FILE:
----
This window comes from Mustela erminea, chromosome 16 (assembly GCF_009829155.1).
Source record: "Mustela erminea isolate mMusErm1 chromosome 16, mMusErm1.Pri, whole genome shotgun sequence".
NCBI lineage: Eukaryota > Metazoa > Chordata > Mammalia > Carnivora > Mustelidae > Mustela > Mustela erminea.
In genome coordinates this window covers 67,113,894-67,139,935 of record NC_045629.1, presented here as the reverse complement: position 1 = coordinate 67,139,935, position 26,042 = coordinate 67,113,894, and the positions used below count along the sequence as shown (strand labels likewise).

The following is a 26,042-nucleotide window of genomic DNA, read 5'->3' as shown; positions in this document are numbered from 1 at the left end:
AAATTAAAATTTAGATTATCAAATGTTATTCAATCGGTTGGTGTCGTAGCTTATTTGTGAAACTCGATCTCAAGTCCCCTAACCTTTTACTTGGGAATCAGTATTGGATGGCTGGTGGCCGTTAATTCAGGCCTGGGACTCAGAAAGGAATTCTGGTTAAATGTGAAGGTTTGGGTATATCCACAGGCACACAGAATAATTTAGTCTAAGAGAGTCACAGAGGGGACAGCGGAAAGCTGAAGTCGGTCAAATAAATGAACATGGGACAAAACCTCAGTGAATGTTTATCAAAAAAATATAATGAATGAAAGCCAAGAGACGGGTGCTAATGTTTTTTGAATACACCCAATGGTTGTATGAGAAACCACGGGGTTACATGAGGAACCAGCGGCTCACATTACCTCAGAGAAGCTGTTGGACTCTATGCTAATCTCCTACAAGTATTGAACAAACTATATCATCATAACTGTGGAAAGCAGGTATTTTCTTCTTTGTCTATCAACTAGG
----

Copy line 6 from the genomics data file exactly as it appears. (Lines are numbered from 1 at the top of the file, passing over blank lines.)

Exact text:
AAATTAAAATTTAGATTATCAAATGTTATTCAATCGGTTGGTGTCGTAGCTTATTTGTGAAACTCGATCTCAAGTCCCCTAACCTTTTACTTGGGAATCAGTATTGGATGGCTGGTGGCCGTTAATTCAGGCCTGGGACTCAGAAAGGAATTCTGGTTAAATGTGAAGGTTTGGGTATATCCACAGGCACACAGAATAATTTAGTCTAAGAGAGTCACAGAGGGGACAGCGGAAAGCTGAAGTCGGTCAAATAAATGAACATGGGACAAAACCTCAGTGAATGTTTATCAAAAAAATATAATGAATGAAAGCCAAGAGACGGGTGCTAATGTTTTTTGAATACACCCAATGGTTGTATGAGAAACCACGGGGTTACATGAGGAACCAGCGGCTCACATTACCTCAGAGAAGCTGTTGGACTCTATGCTAATCTCCTACAAGTATTGAACAAACTATATCATCATAACTGTGGAAAGCAGGTATTTTCTTCTTTGTCTATCAACTAGG